Create a custom view and zero out it

Example files with this article:
  • Create and zero out a custom view
  • Introduction

    Turbo Integrator allows you to create custom views. Views are mainly created for 3 purposes:

    1. you need a custom view that you want to zero out
    2. you want to create a specific view on a cube, for instance as the result of user input
    3. you need a view for data input (this type of view is most of the time static and created by hand)

    This article focuses on the first type of views and the code behind. To ease the interpretation, the logic behind the code is as follows:

    1. a view on a cube contains 1 or more elements of each dimension of that cube
    2. in each dimension, create a public subset holding the specific elements (their chronological order in the subset does not matter)
    3. when you want to use all elements in a dimension, you do not need to create a subset. By default, TI will take all elements.
    4. create the view by assigning a subset in each dimension (the subsets you created during the process)

    A TI approach

    Put the following code in the Advanced > Prolog tab of a TI process. It will give you an example of a Balance sheet cube (called BS), but you need to adapt the cubename and dimension names to your needs.

    # Wim Gielis #
    ##### # TI code to create and zero out a custom view # 07/11/09 #####
    # 1. Create subsets in any dimension where # not all elements are desired SUBSETCREATE('BS_Accounts','ZeroOut'); SUBSETELEMENTINSERT('BS_Accounts','ZeroOut','420000',1); SUBSETELEMENTINSERT('BS_Accounts','ZeroOut','421000',1); SUBSETCREATE('BS_Measures','ZeroOut'); SUBSETELEMENTINSERT('BS_Measures','ZeroOut','Val',1); # 2. Create view & assign subsets VIEWCREATE('BS','ZeroOut'); VIEWSUBSETASSIGN('BS','ZeroOut','BS_Accounts','ZeroOut'); VIEWSUBSETASSIGN('BS','ZeroOut','BS_Measures','ZeroOut'); # 3. Zero out VIEWZEROOUT('BS','ZeroOut'); # 4. Tidy up VIEWDESTROY('BS','ZeroOut'); SUBSETDESTROY('BS_Accounts','ZeroOut'); SUBSETDESTROY('BS_Measures','ZeroOut');

    To obtain this code in a process, right-click the file above and Save it.

    Practical example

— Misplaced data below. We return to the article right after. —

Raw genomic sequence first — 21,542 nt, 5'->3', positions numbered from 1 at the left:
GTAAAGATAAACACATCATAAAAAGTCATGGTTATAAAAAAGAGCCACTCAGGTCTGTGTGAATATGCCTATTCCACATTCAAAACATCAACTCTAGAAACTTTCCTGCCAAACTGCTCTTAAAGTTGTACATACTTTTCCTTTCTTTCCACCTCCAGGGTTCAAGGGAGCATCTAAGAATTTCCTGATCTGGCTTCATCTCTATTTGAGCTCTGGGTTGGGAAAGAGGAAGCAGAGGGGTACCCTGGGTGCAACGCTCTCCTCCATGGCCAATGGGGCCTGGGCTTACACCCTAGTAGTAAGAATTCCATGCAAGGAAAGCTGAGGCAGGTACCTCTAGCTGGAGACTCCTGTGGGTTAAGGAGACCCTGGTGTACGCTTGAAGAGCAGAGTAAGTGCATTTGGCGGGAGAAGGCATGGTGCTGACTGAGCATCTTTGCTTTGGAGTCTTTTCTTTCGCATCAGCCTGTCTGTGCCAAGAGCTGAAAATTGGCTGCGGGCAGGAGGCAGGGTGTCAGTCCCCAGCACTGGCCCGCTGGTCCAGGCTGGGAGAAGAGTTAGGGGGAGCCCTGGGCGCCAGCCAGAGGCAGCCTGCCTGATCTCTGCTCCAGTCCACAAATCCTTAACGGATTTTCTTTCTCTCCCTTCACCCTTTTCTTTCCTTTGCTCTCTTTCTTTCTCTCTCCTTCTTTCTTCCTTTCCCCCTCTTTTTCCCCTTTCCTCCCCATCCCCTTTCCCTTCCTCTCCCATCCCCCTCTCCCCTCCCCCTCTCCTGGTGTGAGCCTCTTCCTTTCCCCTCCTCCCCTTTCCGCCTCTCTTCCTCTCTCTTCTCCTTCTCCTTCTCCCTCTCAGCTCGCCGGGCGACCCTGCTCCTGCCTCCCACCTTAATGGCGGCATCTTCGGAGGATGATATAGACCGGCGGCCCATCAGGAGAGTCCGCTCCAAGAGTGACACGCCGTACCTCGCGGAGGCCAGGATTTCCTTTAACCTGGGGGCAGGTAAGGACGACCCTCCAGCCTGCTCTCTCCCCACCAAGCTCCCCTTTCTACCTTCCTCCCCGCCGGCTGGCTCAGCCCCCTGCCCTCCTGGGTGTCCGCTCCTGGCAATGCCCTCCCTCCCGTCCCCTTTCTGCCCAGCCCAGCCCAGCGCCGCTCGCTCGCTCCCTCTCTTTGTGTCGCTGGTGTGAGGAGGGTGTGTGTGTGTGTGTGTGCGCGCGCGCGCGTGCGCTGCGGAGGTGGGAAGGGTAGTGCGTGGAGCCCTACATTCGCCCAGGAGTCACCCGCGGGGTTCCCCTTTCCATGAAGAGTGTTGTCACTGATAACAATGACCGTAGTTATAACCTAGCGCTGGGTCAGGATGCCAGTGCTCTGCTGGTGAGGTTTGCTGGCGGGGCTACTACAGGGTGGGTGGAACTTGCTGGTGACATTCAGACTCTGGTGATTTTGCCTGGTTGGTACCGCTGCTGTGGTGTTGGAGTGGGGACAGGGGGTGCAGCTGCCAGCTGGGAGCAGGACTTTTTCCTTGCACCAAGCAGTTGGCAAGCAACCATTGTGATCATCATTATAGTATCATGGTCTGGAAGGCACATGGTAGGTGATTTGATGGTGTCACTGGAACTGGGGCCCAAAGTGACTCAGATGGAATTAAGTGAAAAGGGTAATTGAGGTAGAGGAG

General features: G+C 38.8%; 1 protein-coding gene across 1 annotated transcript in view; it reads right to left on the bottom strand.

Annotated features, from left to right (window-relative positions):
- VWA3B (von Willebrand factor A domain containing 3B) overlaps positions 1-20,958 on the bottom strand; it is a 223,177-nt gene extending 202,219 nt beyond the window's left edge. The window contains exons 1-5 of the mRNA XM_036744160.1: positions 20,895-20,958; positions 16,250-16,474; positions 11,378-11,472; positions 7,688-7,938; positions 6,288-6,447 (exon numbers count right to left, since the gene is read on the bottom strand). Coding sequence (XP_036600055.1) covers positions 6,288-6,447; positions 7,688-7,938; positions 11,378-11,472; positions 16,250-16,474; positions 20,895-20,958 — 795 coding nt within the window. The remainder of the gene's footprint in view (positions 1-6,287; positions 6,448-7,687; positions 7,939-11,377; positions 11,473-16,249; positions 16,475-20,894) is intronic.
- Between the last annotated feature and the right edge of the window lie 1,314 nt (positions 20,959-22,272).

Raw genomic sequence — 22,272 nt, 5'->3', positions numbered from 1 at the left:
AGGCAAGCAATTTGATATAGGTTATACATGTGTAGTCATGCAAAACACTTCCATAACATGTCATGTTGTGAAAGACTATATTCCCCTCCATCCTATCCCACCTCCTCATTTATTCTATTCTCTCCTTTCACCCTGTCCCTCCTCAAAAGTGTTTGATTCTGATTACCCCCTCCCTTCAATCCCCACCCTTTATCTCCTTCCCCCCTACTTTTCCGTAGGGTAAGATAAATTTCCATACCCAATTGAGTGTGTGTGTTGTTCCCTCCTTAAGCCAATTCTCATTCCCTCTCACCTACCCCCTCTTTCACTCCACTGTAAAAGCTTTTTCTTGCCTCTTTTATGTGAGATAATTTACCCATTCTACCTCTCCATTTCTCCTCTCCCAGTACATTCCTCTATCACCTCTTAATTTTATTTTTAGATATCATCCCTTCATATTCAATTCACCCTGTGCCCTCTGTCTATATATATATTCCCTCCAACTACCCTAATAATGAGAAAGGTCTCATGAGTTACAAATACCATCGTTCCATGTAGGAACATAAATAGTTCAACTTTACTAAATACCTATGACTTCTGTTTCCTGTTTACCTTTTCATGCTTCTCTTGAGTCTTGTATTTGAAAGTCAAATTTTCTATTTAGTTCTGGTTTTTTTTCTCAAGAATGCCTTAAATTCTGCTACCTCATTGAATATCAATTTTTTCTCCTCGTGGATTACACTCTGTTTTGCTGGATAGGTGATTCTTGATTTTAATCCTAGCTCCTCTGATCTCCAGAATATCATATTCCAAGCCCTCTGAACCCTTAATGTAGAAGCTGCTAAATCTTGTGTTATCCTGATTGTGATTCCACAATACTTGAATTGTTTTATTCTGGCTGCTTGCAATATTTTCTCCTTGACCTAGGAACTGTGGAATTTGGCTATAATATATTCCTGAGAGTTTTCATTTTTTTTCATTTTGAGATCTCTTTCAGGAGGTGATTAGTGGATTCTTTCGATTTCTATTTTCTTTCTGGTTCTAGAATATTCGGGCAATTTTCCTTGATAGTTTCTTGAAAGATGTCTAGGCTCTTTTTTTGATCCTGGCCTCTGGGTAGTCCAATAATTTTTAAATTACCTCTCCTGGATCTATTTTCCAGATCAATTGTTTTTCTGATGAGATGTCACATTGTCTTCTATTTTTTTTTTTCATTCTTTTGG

In this example, you have a BalanceSheet cube called BS, with dimensions like:

    1. Entity
    2. Scenario
    3. Years
    4. Months
    5. BS_Accounts
    6. Currency
    7. BS_Iteration
    8. BS_Measures

    Both general and specific dimensions are part of the cube. Of all the data in the cube, you would like to delete the data associated with BS_Accounts 420000 and 421000 and the measure 'Val'. Since you do not specify any other elements in the 6 remaining dimensions, by default all elements are taken in these dimensions. As a result, the code will create a view with all lowest level elements, no consolidated elements, no rules-calculated cells, on the intersection of the accounts 420000 and 421000, for measure Val and no matter what elements in the other dimensions.

    As mentioned, inserting elements with SUBSETELEMENTINSERT can be done in any order. Therefore, it is not a problem when we have twice the 1 at the end for the BS_Accounts dimension.

    You do not need to hard-code element names in the subsets. You might definitely want to consider MDX statements. An MDX statement is the counterpart of a SQL query to a relational database, but MDX statements attack multidimensional databases (like TM1). A more than excellent tutorial on MDX statements can be found here.


    As a final note, it is useful to also execute the code in part 4 before step 1. Then, you are sure to start with non-existant views and dimensions. Also, using variables to contain the cube name, view name and subset names is handy as it makes the code more generic and more easy to maintain.


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    About Wim

    Wim Gielis is a Business Intelligence consultant and Excel expert

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